Councils to get an extra £35m

27 Jan 00
Labour is due to give local authorities an extra £35m in this year's finance settlement but with a warning from ministers that it should be used to curb council tax increases.

28 January 2000

Local Government minister Hilary Armstrong was set to unveil the new money as part of the local government finance settlement in the House of Commons on January 27.

Although the money will undoubtedly be welcomed by authorities, it is clear that the government will keep a close eye on tax rises. It believes the extra £35m, along with the rest of the settlement, should be enough to head off steep rises and avoid political embarrassment over taxation.

'The settlement will allow local authorities to concentrate on priorities and make improvements people wish to see to education and social services. But it will allow them to improve services without burdening hard-pressed council tax payers,' said Armstrong.

Underspending on council reorganisation – changing councils from multi-tiered to unitary authorities – has led to the mini-windfall.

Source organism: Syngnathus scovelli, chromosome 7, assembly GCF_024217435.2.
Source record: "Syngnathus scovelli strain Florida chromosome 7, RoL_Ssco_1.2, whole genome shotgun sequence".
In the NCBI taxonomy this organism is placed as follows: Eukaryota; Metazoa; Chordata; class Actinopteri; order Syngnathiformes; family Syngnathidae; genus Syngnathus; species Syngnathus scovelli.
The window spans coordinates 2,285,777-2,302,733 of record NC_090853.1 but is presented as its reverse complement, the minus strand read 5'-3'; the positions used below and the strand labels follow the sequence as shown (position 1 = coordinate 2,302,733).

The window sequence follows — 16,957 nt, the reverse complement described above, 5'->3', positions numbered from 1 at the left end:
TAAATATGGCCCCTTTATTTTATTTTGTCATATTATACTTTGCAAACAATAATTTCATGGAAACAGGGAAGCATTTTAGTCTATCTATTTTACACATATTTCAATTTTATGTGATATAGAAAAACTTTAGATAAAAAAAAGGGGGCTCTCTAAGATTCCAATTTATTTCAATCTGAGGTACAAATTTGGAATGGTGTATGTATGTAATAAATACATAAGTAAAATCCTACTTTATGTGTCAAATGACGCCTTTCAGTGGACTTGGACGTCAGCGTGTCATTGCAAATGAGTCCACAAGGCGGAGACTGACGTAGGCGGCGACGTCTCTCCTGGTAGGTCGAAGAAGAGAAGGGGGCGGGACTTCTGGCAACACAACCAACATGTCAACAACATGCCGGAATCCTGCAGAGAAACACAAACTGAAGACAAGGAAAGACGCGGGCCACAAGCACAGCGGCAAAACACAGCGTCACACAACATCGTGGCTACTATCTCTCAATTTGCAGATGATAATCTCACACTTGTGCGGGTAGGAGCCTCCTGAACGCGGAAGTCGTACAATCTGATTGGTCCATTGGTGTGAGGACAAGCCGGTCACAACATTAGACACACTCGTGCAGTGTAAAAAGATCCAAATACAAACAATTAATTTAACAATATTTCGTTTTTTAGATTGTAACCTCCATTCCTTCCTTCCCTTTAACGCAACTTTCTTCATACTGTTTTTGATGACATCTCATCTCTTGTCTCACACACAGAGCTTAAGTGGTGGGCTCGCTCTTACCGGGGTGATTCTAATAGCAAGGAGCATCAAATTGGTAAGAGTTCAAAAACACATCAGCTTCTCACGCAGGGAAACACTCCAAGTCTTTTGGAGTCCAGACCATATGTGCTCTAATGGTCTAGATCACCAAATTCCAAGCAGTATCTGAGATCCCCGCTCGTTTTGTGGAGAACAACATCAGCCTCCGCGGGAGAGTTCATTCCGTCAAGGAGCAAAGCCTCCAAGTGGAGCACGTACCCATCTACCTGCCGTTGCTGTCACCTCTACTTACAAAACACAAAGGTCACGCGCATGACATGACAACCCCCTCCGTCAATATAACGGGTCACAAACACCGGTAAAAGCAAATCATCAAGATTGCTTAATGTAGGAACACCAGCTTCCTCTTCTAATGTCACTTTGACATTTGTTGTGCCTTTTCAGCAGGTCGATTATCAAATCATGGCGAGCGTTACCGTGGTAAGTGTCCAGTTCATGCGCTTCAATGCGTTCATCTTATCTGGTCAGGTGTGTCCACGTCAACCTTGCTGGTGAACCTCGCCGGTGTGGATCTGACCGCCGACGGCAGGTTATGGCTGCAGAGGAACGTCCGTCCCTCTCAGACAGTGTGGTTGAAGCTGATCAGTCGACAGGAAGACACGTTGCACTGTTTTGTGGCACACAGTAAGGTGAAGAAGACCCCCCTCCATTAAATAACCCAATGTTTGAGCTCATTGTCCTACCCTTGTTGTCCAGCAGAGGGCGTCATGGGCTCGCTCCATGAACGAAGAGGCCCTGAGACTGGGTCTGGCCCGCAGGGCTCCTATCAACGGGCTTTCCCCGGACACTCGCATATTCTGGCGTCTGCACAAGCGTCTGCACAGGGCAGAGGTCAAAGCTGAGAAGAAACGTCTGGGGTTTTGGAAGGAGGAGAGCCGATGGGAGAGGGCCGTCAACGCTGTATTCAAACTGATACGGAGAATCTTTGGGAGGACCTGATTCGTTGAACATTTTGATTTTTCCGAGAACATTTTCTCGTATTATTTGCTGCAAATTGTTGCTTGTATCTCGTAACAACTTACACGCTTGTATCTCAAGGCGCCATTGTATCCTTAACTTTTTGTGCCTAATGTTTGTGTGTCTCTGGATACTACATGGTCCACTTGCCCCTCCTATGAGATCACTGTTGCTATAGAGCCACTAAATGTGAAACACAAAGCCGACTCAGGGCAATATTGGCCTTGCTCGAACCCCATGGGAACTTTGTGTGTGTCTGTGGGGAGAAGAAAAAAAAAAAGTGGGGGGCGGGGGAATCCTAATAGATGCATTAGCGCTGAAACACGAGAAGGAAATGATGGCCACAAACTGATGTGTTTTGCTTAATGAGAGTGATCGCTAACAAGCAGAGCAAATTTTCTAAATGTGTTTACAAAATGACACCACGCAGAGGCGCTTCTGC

The government remains sensitive to large council tax rises. Average increases for the current financial year were almost 7%. But 12 councils were 'yellow carded' after imposing more than 9%. They were warned they could be capped this year if tax rises were excessive for 2000/01.

One local government source hinted this week that ministers may be on a collision course with some county councils which are planning 'double-digit increases'.

Authorities will receive about £54bn in Total Standard Spending, an increase of almost 6% on the current financial year.

Councils also look set to be disappointed on education funding and the issue of council tax benefit limitation subsidy. The extra £50m announced by Education Secretary David Blunkett at the time of the provisional settlement in November looks likely to be ring-fenced for schools, disappointing those who wanted the money put in the general Revenue Support Grant pot.

Benefit subsidy costs will increasingly be met by councils. Currently the government picks up the bill for those needing help in paying council tax. But ministers want to move the burden to local rather than national taxpayers.


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